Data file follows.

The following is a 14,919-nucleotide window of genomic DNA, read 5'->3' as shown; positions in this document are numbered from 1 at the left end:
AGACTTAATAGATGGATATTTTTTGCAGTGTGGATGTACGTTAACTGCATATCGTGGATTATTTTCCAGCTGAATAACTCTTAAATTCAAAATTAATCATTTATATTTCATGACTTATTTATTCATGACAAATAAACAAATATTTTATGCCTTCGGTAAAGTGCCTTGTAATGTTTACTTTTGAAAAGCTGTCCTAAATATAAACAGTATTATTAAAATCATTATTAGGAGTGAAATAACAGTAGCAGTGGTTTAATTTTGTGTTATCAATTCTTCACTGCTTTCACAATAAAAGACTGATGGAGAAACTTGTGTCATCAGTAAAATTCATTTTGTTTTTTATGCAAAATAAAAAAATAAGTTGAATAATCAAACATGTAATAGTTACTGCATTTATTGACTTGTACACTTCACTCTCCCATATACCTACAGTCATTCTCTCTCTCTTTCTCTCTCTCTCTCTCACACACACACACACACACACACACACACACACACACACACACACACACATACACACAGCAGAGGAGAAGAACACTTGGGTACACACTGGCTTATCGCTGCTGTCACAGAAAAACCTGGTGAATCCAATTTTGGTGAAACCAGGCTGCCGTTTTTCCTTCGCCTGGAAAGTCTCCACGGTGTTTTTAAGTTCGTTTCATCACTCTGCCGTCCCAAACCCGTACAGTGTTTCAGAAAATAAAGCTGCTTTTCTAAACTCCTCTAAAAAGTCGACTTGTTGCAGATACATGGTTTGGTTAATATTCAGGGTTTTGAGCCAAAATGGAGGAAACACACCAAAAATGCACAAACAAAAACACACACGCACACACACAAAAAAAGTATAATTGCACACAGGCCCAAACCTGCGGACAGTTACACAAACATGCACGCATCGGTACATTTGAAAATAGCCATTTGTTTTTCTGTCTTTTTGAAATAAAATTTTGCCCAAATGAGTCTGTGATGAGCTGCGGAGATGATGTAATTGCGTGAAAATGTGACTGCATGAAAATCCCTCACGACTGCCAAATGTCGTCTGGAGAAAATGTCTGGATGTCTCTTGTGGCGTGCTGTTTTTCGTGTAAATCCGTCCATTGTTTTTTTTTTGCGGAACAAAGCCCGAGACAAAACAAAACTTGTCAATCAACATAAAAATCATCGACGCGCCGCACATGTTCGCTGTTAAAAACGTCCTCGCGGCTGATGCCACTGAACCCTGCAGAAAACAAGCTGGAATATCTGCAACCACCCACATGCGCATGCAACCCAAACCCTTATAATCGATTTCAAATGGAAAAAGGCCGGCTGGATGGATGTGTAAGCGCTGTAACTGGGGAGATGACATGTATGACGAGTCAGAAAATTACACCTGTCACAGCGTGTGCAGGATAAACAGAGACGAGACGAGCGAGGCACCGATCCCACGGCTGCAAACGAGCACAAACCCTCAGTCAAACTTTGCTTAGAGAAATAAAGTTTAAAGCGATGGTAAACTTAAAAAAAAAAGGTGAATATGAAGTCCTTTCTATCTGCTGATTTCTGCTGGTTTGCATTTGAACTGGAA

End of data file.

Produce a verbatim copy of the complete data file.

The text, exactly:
The following is a 14,919-nucleotide window of genomic DNA, read 5'->3' as shown; positions in this document are numbered from 1 at the left end:
AGACTTAATAGATGGATATTTTTTGCAGTGTGGATGTACGTTAACTGCATATCGTGGATTATTTTCCAGCTGAATAACTCTTAAATTCAAAATTAATCATTTATATTTCATGACTTATTTATTCATGACAAATAAACAAATATTTTATGCCTTCGGTAAAGTGCCTTGTAATGTTTACTTTTGAAAAGCTGTCCTAAATATAAACAGTATTATTAAAATCATTATTAGGAGTGAAATAACAGTAGCAGTGGTTTAATTTTGTGTTATCAATTCTTCACTGCTTTCACAATAAAAGACTGATGGAGAAACTTGTGTCATCAGTAAAATTCATTTTGTTTTTTATGCAAAATAAAAAAATAAGTTGAATAATCAAACATGTAATAGTTACTGCATTTATTGACTTGTACACTTCACTCTCCCATATACCTACAGTCATTCTCTCTCTCTTTCTCTCTCTCTCTCTCACACACACACACACACACACACACACACACACACACACACACACACACATACACACAGCAGAGGAGAAGAACACTTGGGTACACACTGGCTTATCGCTGCTGTCACAGAAAAACCTGGTGAATCCAATTTTGGTGAAACCAGGCTGCCGTTTTTCCTTCGCCTGGAAAGTCTCCACGGTGTTTTTAAGTTCGTTTCATCACTCTGCCGTCCCAAACCCGTACAGTGTTTCAGAAAATAAAGCTGCTTTTCTAAACTCCTCTAAAAAGTCGACTTGTTGCAGATACATGGTTTGGTTAATATTCAGGGTTTTGAGCCAAAATGGAGGAAACACACCAAAAATGCACAAACAAAAACACACACGCACACACACAAAAAAAGTATAATTGCACACAGGCCCAAACCTGCGGACAGTTACACAAACATGCACGCATCGGTACATTTGAAAATAGCCATTTGTTTTTCTGTCTTTTTGAAATAAAATTTTGCCCAAATGAGTCTGTGATGAGCTGCGGAGATGATGTAATTGCGTGAAAATGTGACTGCATGAAAATCCCTCACGACTGCCAAATGTCGTCTGGAGAAAATGTCTGGATGTCTCTTGTGGCGTGCTGTTTTTCGTGTAAATCCGTCCATTGTTTTTTTTTTGCGGAACAAAGCCCGAGACAAAACAAAACTTGTCAATCAACATAAAAATCATCGACGCGCCGCACATGTTCGCTGTTAAAAACGTCCTCGCGGCTGATGCCACTGAACCCTGCAGAAAACAAGCTGGAATATCTGCAACCACCCACATGCGCATGCAACCCAAACCCTTATAATCGATTTCAAATGGAAAAAGGCCGGCTGGATGGATGTGTAAGCGCTGTAACTGGGGAGATGACATGTATGACGAGTCAGAAAATTACACCTGTCACAGCGTGTGCAGGATAAACAGAGACGAGACGAGCGAGGCACCGATCCCACGGCTGCAAACGAGCACAAACCCTCAGTCAAACTTTGCTTAGAGAAATAAAGTTTAAAGCGATGGTAAACTTAAAAAAAAAAGGTGAATATGAAGTCCTTTCTATCTGCTGATTTCTGCTGGTTTGCATTTGAACTGGAA